What’s up with grammatical gender (grammatikalisches Geschlecht)?

What’s “grammatical gender” (das grammatikalische Geschlecht)?

Grammatical gender is an essential problem for every learner of German as a foreign language, and sometimes even for the Germans themselves.

The basics:

  1. If we talk about grammatical gender, we mean the gender of the word itself. This characteristic of German nouns has repercussions on how the noun has to be adapted during sentence formation.
  2. There are three different genders: male (männlich), feminine (weiblich) and neuter (neutral).
  3. We have to choose the correct definite (bestimmter Artikel) or indefinite article (unbestimmter Artikel) for each gender.
  4. We can use definite articles  – “der“(male),”die “(female) and “das” (neuter”) –  or
  5.  indefinite articles  – “ein” (male), “eine” (female) and “ein” (neuter).
  6. Articles are declinable. For more (free) information on the declension of German articles:

Unfortunately there’s no way around learning the gender along with the meaning of a noun. Why? Because the grammatical gender is not always logical.


en: lamp – dt: die Lampe -> feminine! One could now think: Why is it femine? It’s a thing! So, shouldn’t a lamp be neuter?

en: house – dt: das Haus-> neuter! BUT

en: church – dt. die Kirche -> female!

Tränendes Herz
This flower is known as “Tränendes Herz”. It’s called  “ein Tränendes Herz” (neuter), but can also be addressed as “eine Pflanze” (plant) and “eine Blume” (flower) – both are female nouns.

Do Germans automatically know the grammatical gender of nouns?

Well, no. Although it’s often logical and you just know the gender, because you learned it along with the noun, there are some debatable cases.

One such case is butter, officially “die Butter”. Colloquially it’s sometimes called “der Butter” or “die Butter”. It all depends on whom you ask in which region of Germany.

Where do I get more information?

If you’re interested you can find more information about the grammatical gender of German nouns on the internet. I found (free) information on this topic on these websites:


daisy (Gänseblümchen)

Conjugation of verbs: gehen, rennen, sagen, sprechen

What I wrote before, is still true: an important part of knowing the basics of German is knowing the conjugation of common verbs, here demonstrated in the present indicative tense (in German: Indikativ Präsens). -> Meaning of this verb mode: something is happening in the present tense.

grammatical person gehen rennen sagen sprechen
1. Pers. Sing.
gehe renne sage spreche
2. Pers. Sing.
gehst rennst sagst sprichst
3. Pers. Sing.
geht rennt sagt spricht
1. Pers. Plur.
gehen rennen sagen sprechen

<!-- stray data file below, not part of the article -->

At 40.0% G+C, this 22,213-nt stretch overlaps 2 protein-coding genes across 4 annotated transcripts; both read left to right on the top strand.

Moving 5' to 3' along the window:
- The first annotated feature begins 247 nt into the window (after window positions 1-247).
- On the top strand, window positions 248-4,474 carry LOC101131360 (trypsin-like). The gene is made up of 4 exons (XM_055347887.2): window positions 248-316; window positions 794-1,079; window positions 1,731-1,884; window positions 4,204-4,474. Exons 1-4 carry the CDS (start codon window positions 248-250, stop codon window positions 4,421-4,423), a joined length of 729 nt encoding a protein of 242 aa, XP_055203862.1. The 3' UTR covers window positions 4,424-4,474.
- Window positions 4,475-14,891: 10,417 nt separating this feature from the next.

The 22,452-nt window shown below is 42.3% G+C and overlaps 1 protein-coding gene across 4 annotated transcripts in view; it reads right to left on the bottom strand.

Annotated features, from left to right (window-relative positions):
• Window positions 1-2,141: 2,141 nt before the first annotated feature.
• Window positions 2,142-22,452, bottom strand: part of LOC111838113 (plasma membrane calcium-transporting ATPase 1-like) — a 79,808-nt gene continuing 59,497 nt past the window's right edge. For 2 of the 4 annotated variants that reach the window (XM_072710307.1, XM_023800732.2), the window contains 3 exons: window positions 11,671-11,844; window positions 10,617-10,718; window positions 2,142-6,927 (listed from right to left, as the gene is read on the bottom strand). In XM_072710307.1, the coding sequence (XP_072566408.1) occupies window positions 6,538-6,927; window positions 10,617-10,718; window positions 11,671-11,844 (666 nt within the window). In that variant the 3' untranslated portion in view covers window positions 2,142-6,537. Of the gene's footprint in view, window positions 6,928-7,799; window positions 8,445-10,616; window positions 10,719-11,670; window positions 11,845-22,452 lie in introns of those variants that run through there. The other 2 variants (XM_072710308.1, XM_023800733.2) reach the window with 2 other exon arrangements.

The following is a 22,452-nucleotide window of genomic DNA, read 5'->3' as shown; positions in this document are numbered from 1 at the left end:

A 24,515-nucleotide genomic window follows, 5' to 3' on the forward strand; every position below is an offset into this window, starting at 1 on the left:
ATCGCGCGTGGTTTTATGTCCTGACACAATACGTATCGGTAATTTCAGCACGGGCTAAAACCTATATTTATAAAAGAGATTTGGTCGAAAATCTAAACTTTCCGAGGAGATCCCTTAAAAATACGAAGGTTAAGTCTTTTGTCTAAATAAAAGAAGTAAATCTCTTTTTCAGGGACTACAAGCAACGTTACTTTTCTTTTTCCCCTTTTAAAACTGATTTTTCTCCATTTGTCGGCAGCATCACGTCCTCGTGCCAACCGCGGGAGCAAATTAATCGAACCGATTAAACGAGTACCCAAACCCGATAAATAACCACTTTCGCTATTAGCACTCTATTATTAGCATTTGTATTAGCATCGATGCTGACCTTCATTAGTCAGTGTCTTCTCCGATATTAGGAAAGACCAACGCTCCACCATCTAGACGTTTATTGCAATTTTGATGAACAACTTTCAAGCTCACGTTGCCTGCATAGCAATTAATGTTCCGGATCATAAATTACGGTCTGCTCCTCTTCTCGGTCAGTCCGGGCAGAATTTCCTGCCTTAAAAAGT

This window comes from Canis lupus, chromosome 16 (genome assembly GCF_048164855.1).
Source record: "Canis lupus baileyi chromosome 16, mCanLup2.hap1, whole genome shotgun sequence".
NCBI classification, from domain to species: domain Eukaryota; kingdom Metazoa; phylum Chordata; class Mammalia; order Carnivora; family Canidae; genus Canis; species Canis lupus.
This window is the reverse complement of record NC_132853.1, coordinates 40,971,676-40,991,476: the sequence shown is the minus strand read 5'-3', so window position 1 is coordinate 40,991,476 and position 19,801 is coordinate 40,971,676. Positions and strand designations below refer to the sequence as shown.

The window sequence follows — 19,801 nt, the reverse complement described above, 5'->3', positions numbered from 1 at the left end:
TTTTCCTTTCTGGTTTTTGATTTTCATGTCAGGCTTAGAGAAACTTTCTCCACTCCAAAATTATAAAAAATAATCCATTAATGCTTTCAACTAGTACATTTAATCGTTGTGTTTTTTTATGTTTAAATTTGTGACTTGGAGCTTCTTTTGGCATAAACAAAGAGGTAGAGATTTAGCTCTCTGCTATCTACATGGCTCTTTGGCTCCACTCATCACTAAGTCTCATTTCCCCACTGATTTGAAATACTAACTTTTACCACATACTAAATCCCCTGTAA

2. Pers. Plur.
geht rennt sagt sprecht
3. Pers. Plur.
gehen rennen sagen sprechen


  1. Ich gehe zur Schule. – I’m going to school.
  2. Ich renne nach Hause. – I’m running home.
  3. Ich sage dir etwas. – I’m telling you something.
  4. Ich spreche mit dir. – I’m talking to you. / I’m speaking with you.


Spelling in German – Buchstabieren auf Deutsch

It’s often necessary to spell something. Possibly, because you don’t know how a word should be written, or someone asks you how they should write a word.

To do this efficiently in German, you need to know how the  letters are pronounced separately.

Alphabet: Pronunciation:
A  aa
B  be
C  tse
D  de
E  ee
F  ef
G  ge
H  ha
I  ii
J  iot
K  ka
L  el
M  em
N  en
O  oo
P  pe
Q  ku
R  er
S  es
T  te
U  uu
V  fau/fao
W  we
X  iks
Y  üpselon
Z  tset

Exercise: Try pronouncing the letters. Please repeat this exercise as often as necessary.

Why don’t you try spelling magnolia? A magnolia (en) = eine Magnolie (dt)
lilac coloured flowers

Counting from 1 to 100 – von 1 bis 100 zählen

Whether you’re talking about your family or about groceries or simply about the time, you always need numbers. Well, at least if you’re talking about something that’s countable.

This overview shows you in detail the numbers 1 to 100 in German.

Exercise: Read the numbers out loud.

Number Deutsch:
1 eins
2 zwei
3 drei
4 vier
5 fünf
6 sechs
7 sieben
8 acht
9 neun
10 zehn
11 elf
12 zwölf
13 dreizehn
14 vierzehn
15 fünfzehn
16 sechzehn
17 siebzehn
18 achtzehn
19 neunzehn
20 zwanzig
21 einundzwanzig
22 zweiundzwanzig
23 dreiundzwanzig
24 vierundzwanzig
25 fünfundzwanzig
26 sechsundzwanzig
27 siebenundzwanzig
28 achtundzwanzig
29 neunundzwanzig
30 dreißig
31 einunddreißig
32 zweiunddreißig
33 dreiunddreißig
34 vierunddreißig
35 fünfunddreißig
36 sechsunddreißig
37 siebenunddreißig
38 achtunddreißig
39 neununddreißig
40 vierzig
41 einundvierzig
42 zweiundvierzig
43 dreiundvierzig
44 vierundvierzig
45 fünfundvierzig
46 sechsundvierzig
47 siebenundvierzig
48 achtundvierzig
49 neunundvierzig
50 fünfzig
51 einundfünfzig
52 zweiundfünfzig
53 dreiundfünfzig
54 vierundfünfzig
55 fünfundfünzig
56 sechsundfünfzig
57 siebenundfünfzig
58 achtundfünfzig
59 neunundfünfzig
60 sechzig
61 einundsechzig
62 zweiundsechzig
63 dreiundsechzig
64 vierundsechzig
65 fünfundsechzig
66 sechsundsechzig
67 siebenundsechzig
68 achtundsechzig
69 neunundsechzig
70 siebzig
71 einundsiebzig
72 zweiundsiebzig
73 dreiundsiebzig
74 vierundsiebzig
75 fünfundsiebzig
76 sechsundsiebzig
77 siebenundsiebzig
78 achtundsiebzig
79 neunundsiebzig
80 achtzig
81 einundachtzig
82 zweiundachtzig
83 dreiundachtzig
84 vierundachtzig
85 fünfundachtzig